Posts Tagged ‘open space acquisition’
Pima County acquires new open space properties
February 25, 2019
Good news! According to Pima County Environmental Planning Manager Julia Fonseca, “In December 2018, the Pima County Board of Supervisors unanimously accepted a donation of 545 acres near the Ajo Scenic Loop in Western Pima County from a total of seven owners who wish to protect this natural desert over the long term. Pima County Regional Flood Control District also got full property rights to nearly 500 acres of the Big Wash near Rancho Vistoso Blvd. that was previously protected by a conservation easement. The completion of the acquisition affords an opportunity to partner with the Regional Transportation Authority to address the gap in wildlife fencing between Rancho Vistoso Blvd and Oro Valley Hospital, supporting the Highway 77 Wildlife Crossing Structures.”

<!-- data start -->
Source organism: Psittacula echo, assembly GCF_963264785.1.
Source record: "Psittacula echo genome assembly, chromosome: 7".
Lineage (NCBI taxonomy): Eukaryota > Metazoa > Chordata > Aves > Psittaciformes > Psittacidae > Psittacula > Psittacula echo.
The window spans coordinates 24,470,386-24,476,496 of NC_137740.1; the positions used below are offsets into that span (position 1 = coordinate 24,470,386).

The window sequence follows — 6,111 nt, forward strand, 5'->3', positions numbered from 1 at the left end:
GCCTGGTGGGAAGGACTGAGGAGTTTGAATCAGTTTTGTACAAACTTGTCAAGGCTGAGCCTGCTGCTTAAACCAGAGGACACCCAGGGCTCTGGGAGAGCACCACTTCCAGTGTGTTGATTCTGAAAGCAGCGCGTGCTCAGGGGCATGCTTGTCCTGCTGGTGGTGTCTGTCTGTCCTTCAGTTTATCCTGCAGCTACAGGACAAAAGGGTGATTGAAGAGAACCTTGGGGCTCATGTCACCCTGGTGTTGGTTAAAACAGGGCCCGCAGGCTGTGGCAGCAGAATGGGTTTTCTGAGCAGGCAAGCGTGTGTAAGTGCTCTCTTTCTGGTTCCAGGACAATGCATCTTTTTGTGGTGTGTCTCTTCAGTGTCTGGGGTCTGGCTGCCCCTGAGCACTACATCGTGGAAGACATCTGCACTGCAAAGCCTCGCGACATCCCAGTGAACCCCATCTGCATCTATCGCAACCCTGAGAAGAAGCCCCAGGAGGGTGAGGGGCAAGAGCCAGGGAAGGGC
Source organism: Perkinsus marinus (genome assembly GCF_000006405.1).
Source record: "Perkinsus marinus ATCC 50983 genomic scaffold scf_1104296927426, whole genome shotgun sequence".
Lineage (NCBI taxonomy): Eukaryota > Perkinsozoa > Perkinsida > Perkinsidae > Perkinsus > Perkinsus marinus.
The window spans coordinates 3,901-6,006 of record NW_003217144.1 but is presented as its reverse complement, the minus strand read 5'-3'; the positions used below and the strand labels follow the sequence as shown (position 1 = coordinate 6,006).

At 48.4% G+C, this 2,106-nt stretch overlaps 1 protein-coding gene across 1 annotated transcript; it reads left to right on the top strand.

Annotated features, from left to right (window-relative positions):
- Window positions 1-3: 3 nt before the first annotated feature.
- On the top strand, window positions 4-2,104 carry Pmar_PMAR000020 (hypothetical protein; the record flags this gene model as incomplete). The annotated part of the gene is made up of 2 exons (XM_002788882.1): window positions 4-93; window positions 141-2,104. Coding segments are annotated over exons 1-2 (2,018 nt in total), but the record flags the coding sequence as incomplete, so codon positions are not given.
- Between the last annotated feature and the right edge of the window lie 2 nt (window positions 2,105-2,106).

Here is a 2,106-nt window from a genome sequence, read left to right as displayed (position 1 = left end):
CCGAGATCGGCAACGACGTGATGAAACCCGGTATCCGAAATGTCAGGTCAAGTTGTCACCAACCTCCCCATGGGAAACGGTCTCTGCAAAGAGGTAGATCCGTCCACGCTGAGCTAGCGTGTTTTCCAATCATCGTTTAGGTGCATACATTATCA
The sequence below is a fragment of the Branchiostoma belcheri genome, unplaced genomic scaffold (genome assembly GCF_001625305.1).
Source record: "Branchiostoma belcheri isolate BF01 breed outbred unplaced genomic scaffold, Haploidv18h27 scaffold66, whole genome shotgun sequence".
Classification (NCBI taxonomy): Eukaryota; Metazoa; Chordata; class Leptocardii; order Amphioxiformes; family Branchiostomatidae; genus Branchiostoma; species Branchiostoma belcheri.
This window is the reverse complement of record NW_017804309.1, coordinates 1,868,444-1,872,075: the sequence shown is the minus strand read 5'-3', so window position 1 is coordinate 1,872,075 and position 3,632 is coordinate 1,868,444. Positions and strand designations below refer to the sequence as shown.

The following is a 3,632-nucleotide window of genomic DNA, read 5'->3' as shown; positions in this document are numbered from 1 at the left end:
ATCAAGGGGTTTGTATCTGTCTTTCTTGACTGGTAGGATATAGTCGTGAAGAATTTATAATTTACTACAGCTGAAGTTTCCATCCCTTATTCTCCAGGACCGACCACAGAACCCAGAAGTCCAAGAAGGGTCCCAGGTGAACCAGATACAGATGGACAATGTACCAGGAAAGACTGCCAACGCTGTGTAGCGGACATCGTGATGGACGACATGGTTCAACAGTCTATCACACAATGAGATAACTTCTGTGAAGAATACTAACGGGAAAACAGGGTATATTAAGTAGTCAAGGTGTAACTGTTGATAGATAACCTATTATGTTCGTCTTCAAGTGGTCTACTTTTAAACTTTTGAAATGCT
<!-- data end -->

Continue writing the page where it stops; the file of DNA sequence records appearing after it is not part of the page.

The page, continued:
Pima County wrote in a memo about the 545-acre property near Ajo, AZ, “The properties are separated by a mountain ridge from the town and a large copper mining pit, and surrounded on the other three sides by mountains and federal land managed by the Bureau of Land Management. Alley Road, a dirt road maintained by Pima County, traverses the valley and is promoted by the Ajo Chamber as part of a 10-mile scenic loop…as well as the gateway to the Organ Pipe Cactus National Monument. The properties are also in close proximity to the Cabeza Prieta National Wildlife Refuge. The properties are within the Multiple Use and Special Species Management Areas of Pima County’s Conservation Lands System. The properties are largely undeveloped and contain an interesting mix of large saguaros and organ-pipe cactus. Desert bighorn sheep have been seen on the properties, and endangered Sonoran pronghorn are known to occur nearby.”
We are also very excited about the new protected open space in the Big Wash, a crucial piece of the larger wildlife linkage between the Santa Catalina and Tortolita Mountains. Wth your support, the Coalition will continue to work with Pima County and the Regional Transportation Authority to finish filling in wildlife fencing gaps – this will ensure the Oracle Road wildlife crossings are as effective as possible for the benefit of wildlife and people.